Mclouth The steam engines went to work Friday afternoon. They huffed and puffed and hissed, powering threshing machines that churned wheat through spiked teeth and blew out the grain during a demonstration at McLouth's 35th annual Steam Engine Show and Threshing Bee
Spectators trudged through muddy show grounds to witness the re-enactment of agricultural history, and engine operators attempted to explain their fascination with steam engines, often called "iron horses" because of the animal power they replaced.
Doug McQuitty is past president of the Heart of America Antique Steam Engine & Model Assn., which sponsors the annual show and threshing bee on a 52-acre tract of land the organization owns in southwest McLouth.
McQuitty said he took an apprenticeship in 1951 with the railroad, where he developed a strong interest in steam locomotives. By reading books and observing longtime engine operators, he learned the details of firing a boiler and operating a steam engine. He now owns several machines, including the 1992 "Engine of the Year," a 1914 Kelley Springfield Road Roller.
"WE LIKE TO show the young folks, whether they're rural or urban, what our forefathers had to work to provide bread," he said. "I'm a history buff. I love history. We're trying to preserve it."
McQuitty said his favorite part of the annual show is when youngsters ask him questions about the engines, and he enjoys explaining how the engines work burning wood or coal heats the water and steam passes through pipes to the engine, where it drives the piston back and forth, rotating a wheel that in turn rotates a series of gears to drive the machine.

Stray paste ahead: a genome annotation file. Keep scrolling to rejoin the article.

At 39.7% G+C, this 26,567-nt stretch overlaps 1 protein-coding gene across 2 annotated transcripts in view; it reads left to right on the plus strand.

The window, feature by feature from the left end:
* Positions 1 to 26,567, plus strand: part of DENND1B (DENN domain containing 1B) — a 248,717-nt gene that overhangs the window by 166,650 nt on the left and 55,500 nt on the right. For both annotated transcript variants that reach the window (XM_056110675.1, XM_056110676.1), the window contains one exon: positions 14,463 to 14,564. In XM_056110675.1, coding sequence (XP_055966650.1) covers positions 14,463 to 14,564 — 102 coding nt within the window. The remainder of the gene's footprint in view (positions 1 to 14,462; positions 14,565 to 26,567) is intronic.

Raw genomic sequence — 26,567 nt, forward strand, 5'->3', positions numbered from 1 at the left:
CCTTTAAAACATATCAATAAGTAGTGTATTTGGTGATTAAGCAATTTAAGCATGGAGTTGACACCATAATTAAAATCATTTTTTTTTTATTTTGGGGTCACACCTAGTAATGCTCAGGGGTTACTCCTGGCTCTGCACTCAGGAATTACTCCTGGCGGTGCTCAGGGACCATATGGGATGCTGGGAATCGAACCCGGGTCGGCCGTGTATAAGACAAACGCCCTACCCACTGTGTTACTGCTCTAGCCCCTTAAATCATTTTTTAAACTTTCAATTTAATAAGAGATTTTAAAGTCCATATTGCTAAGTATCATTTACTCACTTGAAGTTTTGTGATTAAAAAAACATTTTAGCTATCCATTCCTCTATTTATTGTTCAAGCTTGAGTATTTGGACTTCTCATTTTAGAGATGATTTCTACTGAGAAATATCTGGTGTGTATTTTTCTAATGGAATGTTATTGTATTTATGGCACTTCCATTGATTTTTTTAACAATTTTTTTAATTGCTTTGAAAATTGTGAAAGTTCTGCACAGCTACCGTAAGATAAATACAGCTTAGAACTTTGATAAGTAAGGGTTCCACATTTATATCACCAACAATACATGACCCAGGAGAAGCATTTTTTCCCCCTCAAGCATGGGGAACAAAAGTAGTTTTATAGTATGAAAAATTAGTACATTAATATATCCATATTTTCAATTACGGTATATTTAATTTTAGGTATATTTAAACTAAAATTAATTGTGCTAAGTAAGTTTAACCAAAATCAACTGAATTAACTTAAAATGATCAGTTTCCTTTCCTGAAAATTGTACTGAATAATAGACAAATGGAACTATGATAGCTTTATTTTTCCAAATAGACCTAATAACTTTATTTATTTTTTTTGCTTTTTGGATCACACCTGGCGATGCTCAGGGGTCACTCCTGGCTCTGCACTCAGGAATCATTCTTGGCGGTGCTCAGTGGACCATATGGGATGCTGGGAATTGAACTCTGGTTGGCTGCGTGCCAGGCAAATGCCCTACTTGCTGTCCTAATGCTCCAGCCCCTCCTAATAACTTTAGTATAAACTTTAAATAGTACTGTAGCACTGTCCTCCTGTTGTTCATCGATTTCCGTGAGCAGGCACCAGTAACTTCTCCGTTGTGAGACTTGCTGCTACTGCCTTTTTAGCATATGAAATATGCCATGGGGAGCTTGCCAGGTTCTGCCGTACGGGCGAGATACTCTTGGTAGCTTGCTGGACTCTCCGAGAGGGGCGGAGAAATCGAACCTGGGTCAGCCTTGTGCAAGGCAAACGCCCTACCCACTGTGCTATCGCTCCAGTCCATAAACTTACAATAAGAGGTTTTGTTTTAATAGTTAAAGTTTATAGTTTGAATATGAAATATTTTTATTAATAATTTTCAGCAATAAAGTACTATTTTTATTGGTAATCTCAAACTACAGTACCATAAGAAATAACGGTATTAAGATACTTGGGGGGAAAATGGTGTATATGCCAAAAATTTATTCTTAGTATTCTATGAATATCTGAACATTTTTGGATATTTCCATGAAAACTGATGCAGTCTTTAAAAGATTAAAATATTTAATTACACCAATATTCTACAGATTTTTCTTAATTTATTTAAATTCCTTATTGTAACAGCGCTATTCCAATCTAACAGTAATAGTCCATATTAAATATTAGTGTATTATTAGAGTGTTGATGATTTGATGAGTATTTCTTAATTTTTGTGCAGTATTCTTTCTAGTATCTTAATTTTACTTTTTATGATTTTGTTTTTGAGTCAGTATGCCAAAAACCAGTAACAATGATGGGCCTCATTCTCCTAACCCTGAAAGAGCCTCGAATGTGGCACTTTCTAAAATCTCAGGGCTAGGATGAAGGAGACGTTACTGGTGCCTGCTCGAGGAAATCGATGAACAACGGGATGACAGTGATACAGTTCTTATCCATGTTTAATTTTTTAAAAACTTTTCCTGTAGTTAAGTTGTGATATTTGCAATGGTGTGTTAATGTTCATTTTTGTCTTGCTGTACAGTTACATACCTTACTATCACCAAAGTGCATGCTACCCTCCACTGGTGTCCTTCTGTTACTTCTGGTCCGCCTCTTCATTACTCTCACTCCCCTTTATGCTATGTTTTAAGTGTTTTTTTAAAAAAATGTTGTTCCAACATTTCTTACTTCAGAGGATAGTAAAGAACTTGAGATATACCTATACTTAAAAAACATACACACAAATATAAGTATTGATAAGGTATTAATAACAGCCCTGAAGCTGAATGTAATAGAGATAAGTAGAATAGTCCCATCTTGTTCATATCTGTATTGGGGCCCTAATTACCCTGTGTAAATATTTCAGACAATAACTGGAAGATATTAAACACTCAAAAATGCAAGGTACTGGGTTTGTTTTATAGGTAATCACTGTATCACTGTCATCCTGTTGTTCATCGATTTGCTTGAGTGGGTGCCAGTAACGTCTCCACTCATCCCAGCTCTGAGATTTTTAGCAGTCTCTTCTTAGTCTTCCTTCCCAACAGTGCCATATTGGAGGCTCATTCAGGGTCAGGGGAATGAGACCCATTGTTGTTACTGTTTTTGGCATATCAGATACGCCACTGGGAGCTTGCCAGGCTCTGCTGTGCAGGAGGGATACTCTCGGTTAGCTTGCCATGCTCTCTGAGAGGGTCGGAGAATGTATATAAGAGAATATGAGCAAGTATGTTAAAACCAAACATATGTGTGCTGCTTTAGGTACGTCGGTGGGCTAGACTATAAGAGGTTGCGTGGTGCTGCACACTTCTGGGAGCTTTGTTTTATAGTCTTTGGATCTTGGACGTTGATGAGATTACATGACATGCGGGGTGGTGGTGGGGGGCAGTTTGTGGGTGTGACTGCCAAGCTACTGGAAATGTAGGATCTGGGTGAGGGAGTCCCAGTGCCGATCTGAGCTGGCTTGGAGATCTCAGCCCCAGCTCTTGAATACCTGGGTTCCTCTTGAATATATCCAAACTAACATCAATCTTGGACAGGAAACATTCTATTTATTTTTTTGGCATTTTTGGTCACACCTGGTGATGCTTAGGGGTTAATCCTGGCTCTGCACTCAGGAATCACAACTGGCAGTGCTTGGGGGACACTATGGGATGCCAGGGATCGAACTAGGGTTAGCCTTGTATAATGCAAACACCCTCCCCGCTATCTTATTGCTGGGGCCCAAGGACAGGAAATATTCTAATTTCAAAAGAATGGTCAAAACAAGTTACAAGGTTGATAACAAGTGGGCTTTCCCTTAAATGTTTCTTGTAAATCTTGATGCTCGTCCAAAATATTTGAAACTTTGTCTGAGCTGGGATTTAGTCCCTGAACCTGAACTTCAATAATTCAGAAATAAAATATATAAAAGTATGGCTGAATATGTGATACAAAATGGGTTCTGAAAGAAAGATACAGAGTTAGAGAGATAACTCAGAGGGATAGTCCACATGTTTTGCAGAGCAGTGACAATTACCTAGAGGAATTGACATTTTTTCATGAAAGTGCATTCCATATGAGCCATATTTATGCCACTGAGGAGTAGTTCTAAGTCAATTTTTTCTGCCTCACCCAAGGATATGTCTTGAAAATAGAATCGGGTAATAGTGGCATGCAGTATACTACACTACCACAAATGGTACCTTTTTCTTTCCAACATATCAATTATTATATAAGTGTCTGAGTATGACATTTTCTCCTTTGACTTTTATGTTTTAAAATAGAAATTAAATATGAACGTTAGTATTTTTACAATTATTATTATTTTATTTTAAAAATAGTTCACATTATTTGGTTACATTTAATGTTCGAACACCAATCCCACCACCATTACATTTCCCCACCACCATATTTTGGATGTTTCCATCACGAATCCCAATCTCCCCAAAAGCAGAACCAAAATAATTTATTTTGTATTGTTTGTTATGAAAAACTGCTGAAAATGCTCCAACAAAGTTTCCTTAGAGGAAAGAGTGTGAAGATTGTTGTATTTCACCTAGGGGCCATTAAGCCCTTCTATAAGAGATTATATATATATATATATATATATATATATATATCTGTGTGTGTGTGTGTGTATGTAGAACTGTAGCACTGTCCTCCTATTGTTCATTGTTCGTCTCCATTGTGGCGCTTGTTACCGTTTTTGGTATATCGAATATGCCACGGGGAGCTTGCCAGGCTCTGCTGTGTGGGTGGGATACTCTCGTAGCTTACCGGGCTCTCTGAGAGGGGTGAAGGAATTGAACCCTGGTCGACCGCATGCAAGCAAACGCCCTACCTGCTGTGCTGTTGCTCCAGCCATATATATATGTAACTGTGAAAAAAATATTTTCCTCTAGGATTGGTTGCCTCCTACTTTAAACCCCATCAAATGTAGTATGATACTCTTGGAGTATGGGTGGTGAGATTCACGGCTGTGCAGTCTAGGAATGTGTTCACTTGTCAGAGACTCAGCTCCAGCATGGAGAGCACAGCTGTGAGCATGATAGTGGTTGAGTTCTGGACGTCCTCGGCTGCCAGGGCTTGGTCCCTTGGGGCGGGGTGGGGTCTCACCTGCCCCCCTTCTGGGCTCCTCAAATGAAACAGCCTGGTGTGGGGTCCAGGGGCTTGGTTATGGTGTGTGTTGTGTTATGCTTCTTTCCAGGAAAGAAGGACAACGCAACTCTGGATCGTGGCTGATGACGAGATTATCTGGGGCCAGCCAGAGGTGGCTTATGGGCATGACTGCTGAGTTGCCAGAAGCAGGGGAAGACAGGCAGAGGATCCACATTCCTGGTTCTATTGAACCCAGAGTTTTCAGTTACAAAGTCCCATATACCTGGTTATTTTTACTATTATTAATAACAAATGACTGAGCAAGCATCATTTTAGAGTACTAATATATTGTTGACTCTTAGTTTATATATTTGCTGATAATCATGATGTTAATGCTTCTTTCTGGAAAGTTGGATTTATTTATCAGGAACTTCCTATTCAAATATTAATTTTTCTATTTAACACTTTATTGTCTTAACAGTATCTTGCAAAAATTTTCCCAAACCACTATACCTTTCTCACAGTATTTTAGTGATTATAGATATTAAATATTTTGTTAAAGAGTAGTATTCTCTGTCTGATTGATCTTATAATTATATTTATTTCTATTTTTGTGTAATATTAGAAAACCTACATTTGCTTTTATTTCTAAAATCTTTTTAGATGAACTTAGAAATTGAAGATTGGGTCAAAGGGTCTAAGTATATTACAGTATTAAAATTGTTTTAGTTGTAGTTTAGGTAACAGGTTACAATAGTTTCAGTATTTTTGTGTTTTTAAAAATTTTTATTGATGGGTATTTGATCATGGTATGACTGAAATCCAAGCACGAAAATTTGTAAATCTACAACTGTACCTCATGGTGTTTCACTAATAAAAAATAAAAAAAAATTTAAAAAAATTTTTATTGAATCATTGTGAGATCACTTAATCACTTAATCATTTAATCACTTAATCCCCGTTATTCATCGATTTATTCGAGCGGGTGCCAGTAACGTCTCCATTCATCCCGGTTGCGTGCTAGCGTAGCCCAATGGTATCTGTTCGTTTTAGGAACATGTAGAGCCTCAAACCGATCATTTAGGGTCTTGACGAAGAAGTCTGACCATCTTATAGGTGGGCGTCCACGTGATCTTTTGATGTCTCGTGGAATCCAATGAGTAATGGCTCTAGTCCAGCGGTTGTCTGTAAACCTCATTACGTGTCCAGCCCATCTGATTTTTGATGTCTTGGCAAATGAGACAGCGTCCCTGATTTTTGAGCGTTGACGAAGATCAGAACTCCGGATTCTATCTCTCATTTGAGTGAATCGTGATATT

"We like to hear how they run," he said. "They're very labor intensive compared to modern-day engines."
Harold Royer, another member of the Heart of America group, displayed a Twin City gas tractor at the first steam engine show in 1957 and has returned every year. He and his son, Gary, own a 1913 Rumley, which fellow engine enthusiasts fired up and demonstrated Friday.
"WE'RE SHOWING how it was done back in the old days, reliving history," he said. "A lot of older people come here. They like to see it because they used to do it that way. Other people come because they've never seen it. When I was a little kid growing up, that's all we had steam engines. It kind of got in my blood."
Royer, who will be 74 in September, said he's glad to see a younger crowd taking an interest in owning or operating the steam engines, and he tries to provide guidance to ensure they keep the history alive.
Bob Klinkenberg, who helps operate Royer's steam engine, said he remembers working the engines as a small boy on the family farm. "I started being around them when I was six or seven," he said. "Steam is a fascinating thing, and it's nostalgic. It's all on the outside so you can see everything run. The fire and the water is the only thing you don't see."
THE STEAM engine show will continue through Sunday in McLouth, located north of Lawrence in Jefferson County. Jefferson County Road 1045, also known as Midland Road, is closed, so people traveling to the show from the Lawrence area can take U.S. Highway 24-40 north to Tonganoxie and Kansas Highway 16 west to McLouth.
Engine operators will demonstrate steam threshing today after a 1:30 p.m. parade and twice on Sunday, at 10 a.m. and again after the 1:30 p.m parade.